I love the smell of fresh sweet basil; one waft captures images of warm summer days, luscious ripe juicy tomatoes draped with fresh basil leaves accompanied by a crisp cool glass of wine. Opening up a jar of pesto can capture this image, even on the coldest winter day, an ideal sauce or marinade for a quick weekday supper. Of course, one of the main ingredients for traditional pesto is cheese so this is usually a no go area for me, unless I can find a jar in a “free from” range – fairly rare in the UK, non-existent here in India.
Recently I came across a bunch of sweet basil in the local vegetable store and just craved for pesto. There are many kinds of basil; Asian basil has a quite different flavour to the Medterranean type, harsher and reminiscent of cloves which doesn’t work quite so well on pasta, so finding sweet basil was a real boon. Basil is full of nutrient goodies and the oil in the leaves carry anti-inflammatory and anti-bacterial properties so not only taste good but are good for you too. One agent, eugenol, inhibits the enzymes that mediate the inflammatory cascade and can provide symptomatic relief in conditions such as rheumatoid arthritis and irritable bowel disease. Basil is also packed full of vitamin A which is essential for healthy eyes, skin and mucous membranes as well as vitamin K, essential for blood clotting and strengthening bones. Not only that but basil contains good amounts of iron, manganese and potassium, essential for healthy functional cells. So much in one leaf!
Traditionally, pesto is made with pine nuts, but these are also hard to find here and always seem to be rancid. On a recent trip to Kashmir, I was so excited to find a box of pine nuts, guaranteed not to have turned rancid, or so I was told. When I returned home and eagerly opened the box, I discovered that was because they were still in their shell. Peeling 100g of pine nuts is a seriously boring job!! So a nutrient popping alternative is walnuts (I also bought a massive bag of these, ready shelled!). People often shy away from nuts, fearful of their high fat content. But walnuts contain unsaturated fats and fabulous amounts of omega 3 alpha-linolenic acid, one of the few plant based foods to have this essential fatty acid. Omega 3 fats keep your heart and brain healthy – a walnut looks a bit like a brain and really is brain food. They also have fabulous amounts of the micro-mineral manganese, essential for blood sugar control, cellular energy and bone growth, and other minerals such as magnesium, copper and phosphate as well as a whole range of vitamins.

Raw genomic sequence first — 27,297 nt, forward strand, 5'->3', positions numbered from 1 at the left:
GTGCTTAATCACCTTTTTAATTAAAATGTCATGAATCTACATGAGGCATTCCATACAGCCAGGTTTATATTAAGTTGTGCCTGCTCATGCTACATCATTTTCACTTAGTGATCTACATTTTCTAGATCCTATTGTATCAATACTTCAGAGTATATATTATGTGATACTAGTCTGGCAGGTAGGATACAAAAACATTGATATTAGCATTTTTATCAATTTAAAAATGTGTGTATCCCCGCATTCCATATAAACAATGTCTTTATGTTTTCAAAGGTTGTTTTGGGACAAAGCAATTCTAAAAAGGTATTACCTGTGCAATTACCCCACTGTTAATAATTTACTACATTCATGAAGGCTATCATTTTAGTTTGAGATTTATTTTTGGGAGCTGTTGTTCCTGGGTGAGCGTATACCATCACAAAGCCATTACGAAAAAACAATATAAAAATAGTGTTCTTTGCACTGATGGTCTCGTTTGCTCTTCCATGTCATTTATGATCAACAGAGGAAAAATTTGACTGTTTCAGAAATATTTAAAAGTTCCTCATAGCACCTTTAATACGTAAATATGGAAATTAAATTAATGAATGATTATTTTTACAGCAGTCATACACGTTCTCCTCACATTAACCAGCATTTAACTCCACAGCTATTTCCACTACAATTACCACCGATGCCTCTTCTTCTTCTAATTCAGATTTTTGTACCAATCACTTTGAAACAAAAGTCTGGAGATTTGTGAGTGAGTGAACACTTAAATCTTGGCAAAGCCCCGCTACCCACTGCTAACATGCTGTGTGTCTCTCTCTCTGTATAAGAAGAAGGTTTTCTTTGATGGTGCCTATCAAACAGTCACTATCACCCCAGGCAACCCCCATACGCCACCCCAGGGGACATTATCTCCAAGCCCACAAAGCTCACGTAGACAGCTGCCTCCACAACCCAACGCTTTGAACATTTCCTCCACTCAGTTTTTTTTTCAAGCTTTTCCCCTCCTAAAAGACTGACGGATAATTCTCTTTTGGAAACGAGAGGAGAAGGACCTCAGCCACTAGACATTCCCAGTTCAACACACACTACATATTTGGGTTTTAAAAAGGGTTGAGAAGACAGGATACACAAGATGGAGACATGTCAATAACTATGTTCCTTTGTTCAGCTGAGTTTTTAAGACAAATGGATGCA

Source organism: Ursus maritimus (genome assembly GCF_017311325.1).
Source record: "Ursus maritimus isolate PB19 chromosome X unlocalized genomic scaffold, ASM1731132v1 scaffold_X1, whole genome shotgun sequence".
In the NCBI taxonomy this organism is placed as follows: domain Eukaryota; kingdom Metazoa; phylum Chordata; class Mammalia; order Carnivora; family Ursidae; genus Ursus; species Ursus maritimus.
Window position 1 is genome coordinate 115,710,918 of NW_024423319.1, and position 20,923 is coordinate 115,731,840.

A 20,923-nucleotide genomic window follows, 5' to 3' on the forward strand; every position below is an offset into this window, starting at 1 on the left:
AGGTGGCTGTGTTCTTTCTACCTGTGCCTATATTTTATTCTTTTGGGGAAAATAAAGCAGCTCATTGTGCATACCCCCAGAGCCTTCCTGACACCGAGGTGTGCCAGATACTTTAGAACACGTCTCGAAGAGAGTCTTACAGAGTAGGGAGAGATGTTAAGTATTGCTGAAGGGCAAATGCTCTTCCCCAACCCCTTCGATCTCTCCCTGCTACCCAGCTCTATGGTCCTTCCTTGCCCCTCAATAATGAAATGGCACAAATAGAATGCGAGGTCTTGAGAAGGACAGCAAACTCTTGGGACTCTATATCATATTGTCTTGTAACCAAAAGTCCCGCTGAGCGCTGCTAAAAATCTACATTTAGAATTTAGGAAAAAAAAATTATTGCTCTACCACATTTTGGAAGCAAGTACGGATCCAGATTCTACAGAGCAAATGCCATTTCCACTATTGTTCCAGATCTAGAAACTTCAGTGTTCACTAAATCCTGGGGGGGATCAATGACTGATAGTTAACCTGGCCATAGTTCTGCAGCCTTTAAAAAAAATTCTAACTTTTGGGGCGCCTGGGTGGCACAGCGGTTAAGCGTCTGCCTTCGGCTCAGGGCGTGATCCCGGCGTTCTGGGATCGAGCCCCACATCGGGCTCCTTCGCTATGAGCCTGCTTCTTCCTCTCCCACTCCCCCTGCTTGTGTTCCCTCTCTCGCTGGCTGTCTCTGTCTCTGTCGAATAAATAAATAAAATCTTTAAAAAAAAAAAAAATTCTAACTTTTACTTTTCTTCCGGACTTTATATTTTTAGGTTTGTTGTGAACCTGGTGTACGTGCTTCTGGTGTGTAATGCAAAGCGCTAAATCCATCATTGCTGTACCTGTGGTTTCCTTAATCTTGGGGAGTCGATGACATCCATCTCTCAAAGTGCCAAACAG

So for the pesto you need:
2 cups of basil leaves
1/3 cup of walnuts, lightly toasted and cooled
3 cloves of garlic crushed
1/2 cup of olive oil
salt to taste
Firstly place the walnuts in your blender or grinder and blitz for a couple of seconds. Add the basil and garlic and blitz again until broken down. Then add the olive oil a bit at a time, blitzing in between until you get the consistency you want and season with salt to taste. That’s it! Same as normal pesto, just no cheese! Because there are no additives and preservatives apart from the salt, the bright fresh green colour fades pretty quickly, but it still keeps well in the fridge for a few days, or you can freeze it in small quantities if you want, but I think this takes out some of the active ingrediants and lowers it’s healing properties. Of course then you can do whatever you want with it – spoon in to pasta, add more oil and use as a salad dressing or marinade or even a topping for a baked potato.
Dairy free, super healthy and delicious – what’s not to like?